Using ATI hardware as an example, in 2007 there was decent 2D support for the 3xx/4xx GPUs (ie the 2002-2004 SKUs), experimental 3D for the same parts, plus the initial RE'ed avivo driver for 5xx. The only fully supported parts were r2xx and earlier, which were ~6 years old at the time. This matches what you are saying.
2-1/2 years later, the graphics stack has been rebuilt around a common memory manager, which is a critical pre-requisite for further 3D work, 2D has been largely rewritten to make use of the 3D engine, *and* hardware support has gone from being ~6 years behind to ~6 months behind on average, in the sense that Evergreen has had modesetting support for a while (3 months behind), power management on EG is happening in sync with older parts (6 months behind), but acceleration is just staring to light up now (9 months behind).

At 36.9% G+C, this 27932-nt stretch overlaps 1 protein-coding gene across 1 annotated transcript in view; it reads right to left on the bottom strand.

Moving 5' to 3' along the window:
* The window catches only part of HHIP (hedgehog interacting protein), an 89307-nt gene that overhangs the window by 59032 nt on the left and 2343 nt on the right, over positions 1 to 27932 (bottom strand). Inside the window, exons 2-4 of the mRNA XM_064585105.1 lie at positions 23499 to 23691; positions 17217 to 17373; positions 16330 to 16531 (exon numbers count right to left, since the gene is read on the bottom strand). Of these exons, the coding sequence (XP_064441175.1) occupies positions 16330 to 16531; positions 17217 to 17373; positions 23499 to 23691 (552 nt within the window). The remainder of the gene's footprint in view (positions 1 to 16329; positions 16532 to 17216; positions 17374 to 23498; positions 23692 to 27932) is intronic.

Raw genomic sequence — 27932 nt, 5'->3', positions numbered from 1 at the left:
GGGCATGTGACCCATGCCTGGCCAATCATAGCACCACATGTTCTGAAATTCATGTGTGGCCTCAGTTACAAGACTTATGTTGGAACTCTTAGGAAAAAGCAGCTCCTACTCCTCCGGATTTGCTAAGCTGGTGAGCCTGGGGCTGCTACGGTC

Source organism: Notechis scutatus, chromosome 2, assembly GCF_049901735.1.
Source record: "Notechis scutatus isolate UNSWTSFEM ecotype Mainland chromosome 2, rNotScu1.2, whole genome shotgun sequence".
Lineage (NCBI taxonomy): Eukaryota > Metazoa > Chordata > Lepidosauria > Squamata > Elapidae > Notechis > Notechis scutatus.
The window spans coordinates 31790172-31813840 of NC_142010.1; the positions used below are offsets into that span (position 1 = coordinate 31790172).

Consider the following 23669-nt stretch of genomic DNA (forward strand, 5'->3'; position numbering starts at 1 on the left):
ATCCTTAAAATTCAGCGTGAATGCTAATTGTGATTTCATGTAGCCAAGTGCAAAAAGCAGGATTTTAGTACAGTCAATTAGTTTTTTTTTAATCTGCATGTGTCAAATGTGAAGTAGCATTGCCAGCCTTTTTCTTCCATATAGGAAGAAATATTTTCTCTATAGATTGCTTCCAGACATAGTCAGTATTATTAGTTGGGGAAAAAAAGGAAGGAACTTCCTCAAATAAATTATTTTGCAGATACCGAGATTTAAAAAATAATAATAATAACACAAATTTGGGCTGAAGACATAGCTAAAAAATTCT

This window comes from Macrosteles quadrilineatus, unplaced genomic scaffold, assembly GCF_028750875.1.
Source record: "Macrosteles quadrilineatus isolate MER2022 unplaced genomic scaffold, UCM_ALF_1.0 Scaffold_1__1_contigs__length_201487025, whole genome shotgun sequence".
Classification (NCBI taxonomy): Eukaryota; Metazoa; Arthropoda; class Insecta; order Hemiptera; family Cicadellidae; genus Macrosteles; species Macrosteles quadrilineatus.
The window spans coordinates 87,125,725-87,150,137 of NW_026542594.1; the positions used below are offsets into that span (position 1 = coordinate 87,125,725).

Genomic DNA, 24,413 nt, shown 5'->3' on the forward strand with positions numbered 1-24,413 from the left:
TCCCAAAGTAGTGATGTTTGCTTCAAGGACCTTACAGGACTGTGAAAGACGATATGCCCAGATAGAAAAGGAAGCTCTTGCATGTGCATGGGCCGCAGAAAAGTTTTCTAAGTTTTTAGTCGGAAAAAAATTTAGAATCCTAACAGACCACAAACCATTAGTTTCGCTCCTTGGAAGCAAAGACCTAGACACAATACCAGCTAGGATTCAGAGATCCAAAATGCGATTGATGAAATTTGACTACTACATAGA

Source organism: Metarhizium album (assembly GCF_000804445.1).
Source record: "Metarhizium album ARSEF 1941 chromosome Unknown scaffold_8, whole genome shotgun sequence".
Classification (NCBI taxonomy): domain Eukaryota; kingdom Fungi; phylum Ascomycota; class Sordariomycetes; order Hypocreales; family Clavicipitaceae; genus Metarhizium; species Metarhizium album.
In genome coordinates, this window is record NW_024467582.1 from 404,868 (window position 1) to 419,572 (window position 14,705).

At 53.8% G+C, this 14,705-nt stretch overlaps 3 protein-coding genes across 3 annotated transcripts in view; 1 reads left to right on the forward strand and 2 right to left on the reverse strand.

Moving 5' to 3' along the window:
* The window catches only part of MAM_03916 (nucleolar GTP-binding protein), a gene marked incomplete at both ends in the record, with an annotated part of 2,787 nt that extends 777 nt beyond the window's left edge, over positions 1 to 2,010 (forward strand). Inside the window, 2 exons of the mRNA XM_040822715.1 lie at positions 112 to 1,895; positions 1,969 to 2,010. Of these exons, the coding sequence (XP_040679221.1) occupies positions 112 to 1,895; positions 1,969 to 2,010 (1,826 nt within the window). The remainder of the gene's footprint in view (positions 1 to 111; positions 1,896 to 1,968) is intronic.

Measuring status at the start of a project is fine, and it would be totally fair to say that open source development was 6 years behind in 2007 when the project started, but given the amount of catch-up in the last couple of years it's really hard to argue that your "years behind" statement applies today or will apply in the future.